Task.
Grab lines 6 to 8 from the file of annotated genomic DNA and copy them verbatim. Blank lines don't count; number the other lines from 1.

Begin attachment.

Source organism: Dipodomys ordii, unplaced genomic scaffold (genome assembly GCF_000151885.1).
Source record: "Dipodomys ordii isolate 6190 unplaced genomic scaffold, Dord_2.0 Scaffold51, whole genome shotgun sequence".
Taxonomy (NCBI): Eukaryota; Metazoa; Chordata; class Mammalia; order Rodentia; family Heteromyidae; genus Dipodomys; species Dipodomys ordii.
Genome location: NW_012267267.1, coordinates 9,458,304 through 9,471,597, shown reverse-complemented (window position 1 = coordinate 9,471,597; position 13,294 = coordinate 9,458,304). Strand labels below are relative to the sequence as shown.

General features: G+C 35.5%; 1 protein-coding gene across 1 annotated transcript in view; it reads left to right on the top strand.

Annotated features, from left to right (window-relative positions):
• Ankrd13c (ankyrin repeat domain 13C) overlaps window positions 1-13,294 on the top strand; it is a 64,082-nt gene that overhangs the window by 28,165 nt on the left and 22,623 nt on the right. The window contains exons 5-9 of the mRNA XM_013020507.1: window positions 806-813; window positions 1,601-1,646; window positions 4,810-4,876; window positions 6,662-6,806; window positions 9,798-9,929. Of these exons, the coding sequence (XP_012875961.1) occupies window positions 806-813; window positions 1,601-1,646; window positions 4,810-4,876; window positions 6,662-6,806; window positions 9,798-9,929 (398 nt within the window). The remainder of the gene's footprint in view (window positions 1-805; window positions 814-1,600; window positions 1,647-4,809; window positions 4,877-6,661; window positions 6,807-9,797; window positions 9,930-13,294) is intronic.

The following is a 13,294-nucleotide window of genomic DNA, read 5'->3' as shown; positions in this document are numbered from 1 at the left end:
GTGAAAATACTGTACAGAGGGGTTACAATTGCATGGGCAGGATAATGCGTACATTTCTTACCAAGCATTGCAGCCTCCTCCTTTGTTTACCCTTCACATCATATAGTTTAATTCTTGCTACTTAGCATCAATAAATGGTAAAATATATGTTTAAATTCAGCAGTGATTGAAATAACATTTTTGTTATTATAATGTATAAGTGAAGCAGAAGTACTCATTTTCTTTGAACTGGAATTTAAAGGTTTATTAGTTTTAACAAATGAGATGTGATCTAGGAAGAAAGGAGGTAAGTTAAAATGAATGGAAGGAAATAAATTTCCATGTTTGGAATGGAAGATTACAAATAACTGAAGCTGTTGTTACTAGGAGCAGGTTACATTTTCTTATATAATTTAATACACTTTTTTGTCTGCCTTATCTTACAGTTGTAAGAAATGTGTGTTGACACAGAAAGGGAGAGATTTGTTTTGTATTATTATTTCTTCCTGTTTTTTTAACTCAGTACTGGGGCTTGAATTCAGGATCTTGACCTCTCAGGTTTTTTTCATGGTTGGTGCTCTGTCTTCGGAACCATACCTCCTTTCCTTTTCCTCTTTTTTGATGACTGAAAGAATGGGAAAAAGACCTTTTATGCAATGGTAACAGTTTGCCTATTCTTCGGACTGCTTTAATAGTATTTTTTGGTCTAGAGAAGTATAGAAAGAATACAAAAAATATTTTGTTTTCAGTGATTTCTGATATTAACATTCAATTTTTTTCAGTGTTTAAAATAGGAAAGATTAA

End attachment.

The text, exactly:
Annotated features, from left to right (window-relative positions):
• Ankrd13c (ankyrin repeat domain 13C) overlaps window positions 1-13,294 on the top strand; it is a 64,082-nt gene that overhangs the window by 28,165 nt on the left and 22,623 nt on the right. The window contains exons 5-9 of the mRNA XM_013020507.1: window positions 806-813; window positions 1,601-1,646; window positions 4,810-4,876; window positions 6,662-6,806; window positions 9,798-9,929. Of these exons, the coding sequence (XP_012875961.1) occupies window positions 806-813; window positions 1,601-1,646; window positions 4,810-4,876; window positions 6,662-6,806; window positions 9,798-9,929 (398 nt within the window). The remainder of the gene's footprint in view (window positions 1-805; window positions 814-1,600; window positions 1,647-4,809; window positions 4,877-6,661; window positions 6,807-9,797; window positions 9,930-13,294) is intronic.

The following is a 13,294-nucleotide window of genomic DNA, read 5'->3' as shown; positions in this document are numbered from 1 at the left end: